Dong For Horse Lovers
Exact replica of a horse's tool for women who can take a little bit more. (47cm long, 5cm diameter)
Why oh why?
How small is the market for this? Surely it cannot be sizeable enough
to make the sale of such items profitable? Only bestiality fantasists
and females of the species involved would buy this, and even then you
have to ask how a horse has the time or money to order it, given that
their wages are small and their dial-up access pitifully slow.
At this point I'd just like to pre-empt any possible criticism that
follows these lines: "He talks about not assuming gender roles, and how
we should have more depth than just sex - then he talks about
masturbation for the rest of the article! What a hypocrite!" When in
actual fact as I write this I'm wearing high-heels and reading Proust.
So in conclusion, ladies and gentlemen, what have we learned? We are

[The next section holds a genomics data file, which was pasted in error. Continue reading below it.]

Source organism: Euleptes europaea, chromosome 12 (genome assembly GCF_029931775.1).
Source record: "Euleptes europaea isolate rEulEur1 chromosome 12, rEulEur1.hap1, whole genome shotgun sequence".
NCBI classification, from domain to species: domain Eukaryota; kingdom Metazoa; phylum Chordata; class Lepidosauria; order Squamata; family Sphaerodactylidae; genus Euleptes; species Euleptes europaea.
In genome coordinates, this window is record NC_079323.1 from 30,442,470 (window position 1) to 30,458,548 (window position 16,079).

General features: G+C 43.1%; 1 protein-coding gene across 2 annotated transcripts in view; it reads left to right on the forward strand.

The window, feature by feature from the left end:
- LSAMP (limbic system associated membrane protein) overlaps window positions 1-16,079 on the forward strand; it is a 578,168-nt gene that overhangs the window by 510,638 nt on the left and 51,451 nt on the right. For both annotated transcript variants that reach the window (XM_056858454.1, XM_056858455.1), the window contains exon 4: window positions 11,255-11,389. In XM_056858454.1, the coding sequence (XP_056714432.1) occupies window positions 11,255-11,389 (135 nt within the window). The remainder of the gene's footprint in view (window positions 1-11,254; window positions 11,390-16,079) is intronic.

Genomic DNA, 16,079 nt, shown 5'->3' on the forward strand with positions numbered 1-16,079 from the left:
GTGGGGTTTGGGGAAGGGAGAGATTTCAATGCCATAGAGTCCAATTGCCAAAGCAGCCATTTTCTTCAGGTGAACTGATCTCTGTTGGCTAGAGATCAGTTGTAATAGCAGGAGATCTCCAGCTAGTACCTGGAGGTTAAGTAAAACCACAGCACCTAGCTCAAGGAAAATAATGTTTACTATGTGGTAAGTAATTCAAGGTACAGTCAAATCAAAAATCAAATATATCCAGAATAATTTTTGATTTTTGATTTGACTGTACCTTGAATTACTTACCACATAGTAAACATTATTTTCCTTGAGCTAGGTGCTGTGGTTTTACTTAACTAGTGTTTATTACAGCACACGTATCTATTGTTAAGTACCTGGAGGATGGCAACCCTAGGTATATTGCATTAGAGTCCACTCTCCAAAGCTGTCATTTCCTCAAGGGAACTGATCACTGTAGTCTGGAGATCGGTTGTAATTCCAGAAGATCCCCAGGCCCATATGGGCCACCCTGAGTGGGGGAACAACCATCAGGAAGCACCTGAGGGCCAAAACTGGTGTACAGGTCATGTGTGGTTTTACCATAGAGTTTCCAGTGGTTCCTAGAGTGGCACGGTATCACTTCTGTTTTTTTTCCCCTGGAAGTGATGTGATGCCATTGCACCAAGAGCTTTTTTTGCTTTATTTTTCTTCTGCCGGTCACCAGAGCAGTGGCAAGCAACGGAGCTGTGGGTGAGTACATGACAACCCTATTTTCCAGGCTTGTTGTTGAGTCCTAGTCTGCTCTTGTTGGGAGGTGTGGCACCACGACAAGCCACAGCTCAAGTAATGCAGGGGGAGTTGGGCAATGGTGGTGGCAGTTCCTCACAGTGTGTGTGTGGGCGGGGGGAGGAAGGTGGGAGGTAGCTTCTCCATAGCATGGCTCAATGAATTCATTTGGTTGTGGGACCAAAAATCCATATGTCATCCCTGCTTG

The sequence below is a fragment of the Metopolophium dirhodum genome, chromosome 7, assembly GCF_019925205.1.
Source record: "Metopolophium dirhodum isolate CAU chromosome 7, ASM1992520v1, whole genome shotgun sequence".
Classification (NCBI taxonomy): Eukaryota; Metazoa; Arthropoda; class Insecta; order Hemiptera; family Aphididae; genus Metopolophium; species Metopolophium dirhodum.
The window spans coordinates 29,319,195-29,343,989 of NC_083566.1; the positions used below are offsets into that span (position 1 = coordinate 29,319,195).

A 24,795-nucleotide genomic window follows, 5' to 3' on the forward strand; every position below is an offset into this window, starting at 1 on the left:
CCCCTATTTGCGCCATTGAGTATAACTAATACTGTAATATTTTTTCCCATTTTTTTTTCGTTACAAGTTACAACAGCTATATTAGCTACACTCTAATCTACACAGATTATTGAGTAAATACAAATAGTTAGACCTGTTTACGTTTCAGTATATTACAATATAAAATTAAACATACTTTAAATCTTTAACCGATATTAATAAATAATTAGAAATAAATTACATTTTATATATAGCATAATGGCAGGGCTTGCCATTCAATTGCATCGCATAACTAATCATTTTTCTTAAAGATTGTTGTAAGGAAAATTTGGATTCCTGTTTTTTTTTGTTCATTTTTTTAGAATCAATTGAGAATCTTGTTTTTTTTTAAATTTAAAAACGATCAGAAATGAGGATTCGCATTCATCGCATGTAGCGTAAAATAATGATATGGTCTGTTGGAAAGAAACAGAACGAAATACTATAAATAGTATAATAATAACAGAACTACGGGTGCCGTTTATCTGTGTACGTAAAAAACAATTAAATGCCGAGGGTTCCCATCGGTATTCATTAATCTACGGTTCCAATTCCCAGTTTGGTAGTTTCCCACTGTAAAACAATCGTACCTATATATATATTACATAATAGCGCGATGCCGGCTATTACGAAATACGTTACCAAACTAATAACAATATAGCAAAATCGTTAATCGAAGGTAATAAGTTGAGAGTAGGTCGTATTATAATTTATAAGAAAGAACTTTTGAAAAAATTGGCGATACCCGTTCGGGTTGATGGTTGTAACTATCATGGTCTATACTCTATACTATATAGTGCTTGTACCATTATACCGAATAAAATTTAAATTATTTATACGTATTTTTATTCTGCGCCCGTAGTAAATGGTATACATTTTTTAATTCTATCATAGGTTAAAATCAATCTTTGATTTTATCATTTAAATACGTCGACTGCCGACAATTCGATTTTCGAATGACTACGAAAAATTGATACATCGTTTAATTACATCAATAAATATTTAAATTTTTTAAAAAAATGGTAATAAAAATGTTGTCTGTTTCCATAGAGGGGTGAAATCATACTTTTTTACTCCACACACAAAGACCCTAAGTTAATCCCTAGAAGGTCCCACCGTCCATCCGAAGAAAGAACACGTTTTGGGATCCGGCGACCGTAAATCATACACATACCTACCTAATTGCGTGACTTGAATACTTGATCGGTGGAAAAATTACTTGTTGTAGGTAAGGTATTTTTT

possibly nowhere near as close to sexual equality as we like to think
we are. A delicate line exists between shedding inhibitions, and
reducing ourselves to nothing more than a mass of organs in a rather
attractive skin-bag. Deep down, some of us are horse-dildo-loving
deviants. Finally and most importantly: Sex and the City was a crass,
lazy, mind-numbingly shallow televisual abortion dressed up in
ill-fitting sentimentality and cod-philosophy. Perhaps it would have
been wise for Carrie to have opened her laptop one day and pondered:
"Could I drown a wasp?"
It's certainly something to think about.